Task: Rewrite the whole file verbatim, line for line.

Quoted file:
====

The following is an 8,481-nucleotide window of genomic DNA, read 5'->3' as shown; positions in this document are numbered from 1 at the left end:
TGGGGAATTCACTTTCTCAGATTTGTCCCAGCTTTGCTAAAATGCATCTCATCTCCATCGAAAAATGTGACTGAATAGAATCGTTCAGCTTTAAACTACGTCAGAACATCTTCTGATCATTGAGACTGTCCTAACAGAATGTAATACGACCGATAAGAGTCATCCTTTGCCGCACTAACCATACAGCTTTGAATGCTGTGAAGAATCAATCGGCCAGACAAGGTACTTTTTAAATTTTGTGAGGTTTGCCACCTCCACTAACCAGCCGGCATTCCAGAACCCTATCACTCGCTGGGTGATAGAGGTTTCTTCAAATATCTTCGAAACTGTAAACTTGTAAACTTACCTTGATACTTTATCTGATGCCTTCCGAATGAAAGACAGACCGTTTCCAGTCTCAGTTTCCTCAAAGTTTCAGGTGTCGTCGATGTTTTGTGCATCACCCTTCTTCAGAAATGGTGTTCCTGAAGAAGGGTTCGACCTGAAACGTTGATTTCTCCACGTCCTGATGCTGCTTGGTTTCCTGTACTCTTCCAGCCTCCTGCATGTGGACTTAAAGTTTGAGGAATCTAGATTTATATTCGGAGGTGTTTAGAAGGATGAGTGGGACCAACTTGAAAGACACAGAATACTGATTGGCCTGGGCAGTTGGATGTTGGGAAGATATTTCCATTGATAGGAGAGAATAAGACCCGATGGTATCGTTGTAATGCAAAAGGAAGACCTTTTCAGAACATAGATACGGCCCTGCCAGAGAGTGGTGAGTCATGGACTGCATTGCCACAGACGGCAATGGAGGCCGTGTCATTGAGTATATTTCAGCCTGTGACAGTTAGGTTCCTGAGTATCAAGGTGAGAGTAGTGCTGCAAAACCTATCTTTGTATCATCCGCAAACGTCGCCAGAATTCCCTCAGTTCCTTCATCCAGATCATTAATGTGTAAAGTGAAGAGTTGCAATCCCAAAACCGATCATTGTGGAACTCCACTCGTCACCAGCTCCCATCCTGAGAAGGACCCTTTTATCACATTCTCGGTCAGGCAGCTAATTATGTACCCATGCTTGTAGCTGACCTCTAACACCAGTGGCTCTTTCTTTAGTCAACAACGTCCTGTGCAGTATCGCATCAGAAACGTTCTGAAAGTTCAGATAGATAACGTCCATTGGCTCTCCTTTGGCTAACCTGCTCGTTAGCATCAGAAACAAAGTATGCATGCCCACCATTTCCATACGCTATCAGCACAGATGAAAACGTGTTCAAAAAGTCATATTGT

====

The following is an 8,481-nucleotide window of genomic DNA, read 5'->3' as shown; positions in this document are numbered from 1 at the left end:
TGGGGAATTCACTTTCTCAGATTTGTCCCAGCTTTGCTAAAATGCATCTCATCTCCATCGAAAAATGTGACTGAATAGAATCGTTCAGCTTTAAACTACGTCAGAACATCTTCTGATCATTGAGACTGTCCTAACAGAATGTAATACGACCGATAAGAGTCATCCTTTGCCGCACTAACCATACAGCTTTGAATGCTGTGAAGAATCAATCGGCCAGACAAGGTACTTTTTAAATTTTGTGAGGTTTGCCACCTCCACTAACCAGCCGGCATTCCAGAACCCTATCACTCGCTGGGTGATAGAGGTTTCTTCAAATATCTTCGAAACTGTAAACTTGTAAACTTACCTTGATACTTTATCTGATGCCTTCCGAATGAAAGACAGACCGTTTCCAGTCTCAGTTTCCTCAAAGTTTCAGGTGTCGTCGATGTTTTGTGCATCACCCTTCTTCAGAAATGGTGTTCCTGAAGAAGGGTTCGACCTGAAACGTTGATTTCTCCACGTCCTGATGCTGCTTGGTTTCCTGTACTCTTCCAGCCTCCTGCATGTGGACTTAAAGTTTGAGGAATCTAGATTTATATTCGGAGGTGTTTAGAAGGATGAGTGGGACCAACTTGAAAGACACAGAATACTGATTGGCCTGGGCAGTTGGATGTTGGGAAGATATTTCCATTGATAGGAGAGAATAAGACCCGATGGTATCGTTGTAATGCAAAAGGAAGACCTTTTCAGAACATAGATACGGCCCTGCCAGAGAGTGGTGAGTCATGGACTGCATTGCCACAGACGGCAATGGAGGCCGTGTCATTGAGTATATTTCAGCCTGTGACAGTTAGGTTCCTGAGTATCAAGGTGAGAGTAGTGCTGCAAAACCTATCTTTGTATCATCCGCAAACGTCGCCAGAATTCCCTCAGTTCCTTCATCCAGATCATTAATGTGTAAAGTGAAGAGTTGCAATCCCAAAACCGATCATTGTGGAACTCCACTCGTCACCAGCTCCCATCCTGAGAAGGACCCTTTTATCACATTCTCGGTCAGGCAGCTAATTATGTACCCATGCTTGTAGCTGACCTCTAACACCAGTGGCTCTTTCTTTAGTCAACAACGTCCTGTGCAGTATCGCATCAGAAACGTTCTGAAAGTTCAGATAGATAACGTCCATTGGCTCTCCTTTGGCTAACCTGCTCGTTAGCATCAGAAACAAAGTATGCATGCCCACCATTTCCATACGCTATCAGCACAGATGAAAACGTGTTCAAAAAGTCATATTGT